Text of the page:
Compilation speed is a large pain point for many Scala developers. Twitter is one of the world’s largest Scala shops, and we continuously integrate all our projects at once in our monorepo. Lowering build times is crucial to help Twitter continue developing fast and safely. While Scala compilation is difficult to parallelize, the Language Tools team at Twitter has been working on a Scala outliner, Rsc, which produces the equivalent of C++ header files for Scala. Armed with these outlines, Scala compilation parallelism can be unlocked, allowing developers to take advantage of parallel, and even distributed, compilation to iterate ever faster. Learn how we've rolled out a Scala outliner into our continuous integration pipeline, while using open source APIs and implementations to compile and test millions of lines of code thousands of times a day to support low latency builds of Twitter's projects from source.

Speakers
avatar for Win Wang

Win Wang

Software Engineer, Twitter


Friday November 15, 2019 11:00am - 11:30am
functional

11:40am

A Gentle Introduction to Comonads
Aimed at programmers with some Scala experience that are interested in pure functional programming using the Cats library. The talk begins with an introduction to type classes and how they are implemented in Scala. Next we will look at Show, Functor, Monad and finally the Comonad type class, and finally some practical examples of how you can use Comonads in your own programs.

Speakers
avatar for Justin Heyes-Jones

Justin Heyes-Jones

Software Developer, YoppWorks
Justin is a Scala and pure fp fanatic


Friday November 15, 2019 11:40am - 12:10pm
functional

1:00pm

Rust and Scala, Sitting in a Tree….
As a Scala developer of many years, I started getting into Rust out of frustration with Scala and the JVM, working on in-memory databases and high performance data manipulation code.  Rust appealed due to its promise of safety, performance, AND high level abstractions.   Does it really deliver, and how does it compare with Scala in those respects?  In particular:
  •  Safety: what does it mean to be a safe language by default?  Let’s compare the two languages approach to safety
  • What are some similar and dissimilar functional features? 
  • Performance: A close look at how Rust delivers fast performance without sacrificing FP, or: Rust vs Scala functional transforms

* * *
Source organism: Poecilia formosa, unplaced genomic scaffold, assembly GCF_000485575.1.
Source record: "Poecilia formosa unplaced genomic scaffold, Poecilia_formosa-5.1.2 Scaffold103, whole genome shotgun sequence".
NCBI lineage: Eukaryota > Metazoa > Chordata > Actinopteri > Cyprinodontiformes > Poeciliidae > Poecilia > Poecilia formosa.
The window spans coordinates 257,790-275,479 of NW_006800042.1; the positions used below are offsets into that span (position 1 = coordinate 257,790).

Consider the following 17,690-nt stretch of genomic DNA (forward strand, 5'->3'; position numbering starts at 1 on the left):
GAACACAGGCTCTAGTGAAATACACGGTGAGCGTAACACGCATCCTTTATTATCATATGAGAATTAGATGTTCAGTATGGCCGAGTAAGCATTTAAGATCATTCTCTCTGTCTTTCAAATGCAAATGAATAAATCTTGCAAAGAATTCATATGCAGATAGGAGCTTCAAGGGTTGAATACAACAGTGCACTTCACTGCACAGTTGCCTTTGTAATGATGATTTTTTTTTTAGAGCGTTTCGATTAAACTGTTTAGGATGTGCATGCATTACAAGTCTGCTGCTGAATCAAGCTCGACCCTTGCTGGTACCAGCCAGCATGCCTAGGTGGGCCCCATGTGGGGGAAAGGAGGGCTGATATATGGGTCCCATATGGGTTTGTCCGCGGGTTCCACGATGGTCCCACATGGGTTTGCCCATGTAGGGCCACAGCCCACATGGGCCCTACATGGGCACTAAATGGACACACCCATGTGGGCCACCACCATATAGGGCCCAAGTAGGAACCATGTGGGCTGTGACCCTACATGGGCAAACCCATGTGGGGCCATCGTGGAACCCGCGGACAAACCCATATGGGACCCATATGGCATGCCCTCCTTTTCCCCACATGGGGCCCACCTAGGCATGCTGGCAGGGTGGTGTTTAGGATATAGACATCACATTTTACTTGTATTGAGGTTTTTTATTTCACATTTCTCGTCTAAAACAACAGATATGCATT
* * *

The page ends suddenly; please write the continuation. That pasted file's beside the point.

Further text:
• Why Rust holds huge promise in data engineering
  • Is it possible to take advantage of some Rust while keeping your Scala codebase intact?

Speakers
avatar for Evan Chan

Evan Chan

Senior Software Engineer
Evan loves to design, build, and improve bleeding edge distributed data and backend systems using the latest in open source technologies. He is the creator of the FiloDB open-source distributed time-series database, as well as the Spark Job Server. He has led the design and implementation... Read More →


Friday November 15, 2019 1:00pm - 1:30pm
functional

1:40pm

Runtime Types at Crunchbase
Speakers
avatar for Themba Fletcher

Themba Fletcher

Crunchbase
Themba Fletcher is an enthusiastic technologist, a bit of a polyglot, and an obsessive troubleshooter who loves making things. He currently manages the Core Platform and Data Insights teams at Crunchbase. Fletcher focuses on scaling platforms, APIs, and engineering teams.


Friday November 15, 2019 1:40pm - 2:10pm
functional

2:20pm

Taming complex webapps with Scala and React
Sufficiently complex requirements require sufficiently sophisticated patterns and practices to tame the overall complexity! Only then do we have any hope of delivering a useful and high-quality product that meets those requirements. Scala.js combined with React present a coherent combination with emphasizing both functional programming and immutability. In this talk, we will examine how we used this combination to deliver a complex set of requirements in a user-friendly application. We will explore several patterns we utilized: custom hooks to ensure reusable code and consistent user-experience, isomorphic implementation of algorithms to run the same code on servers and clients, and use of memoization to ensure a responsive UI.

Speakers
avatar for Kavita Laddad

Kavita Laddad

Co-founder, Paya Labs, Inc.
React, Scala.js, Indian classical music


Friday November 15, 2019 2:20pm - 2:50pm
functional

3:00pm

In Types We Trust
Scala ensures that types are used consistently with their declaration, but checks only the name and structure of the types. A type also implies a semantic contract, which is typically expressed in human-language documentation and checked by tests. Can we do better? In this talk I will propose that we formalize the specification of semantic contracts as statements of predicate logic. I will show how these statements of logic can be used in both property-based unit tests and proofs. I will show you new features of ScalaTest that support this approach.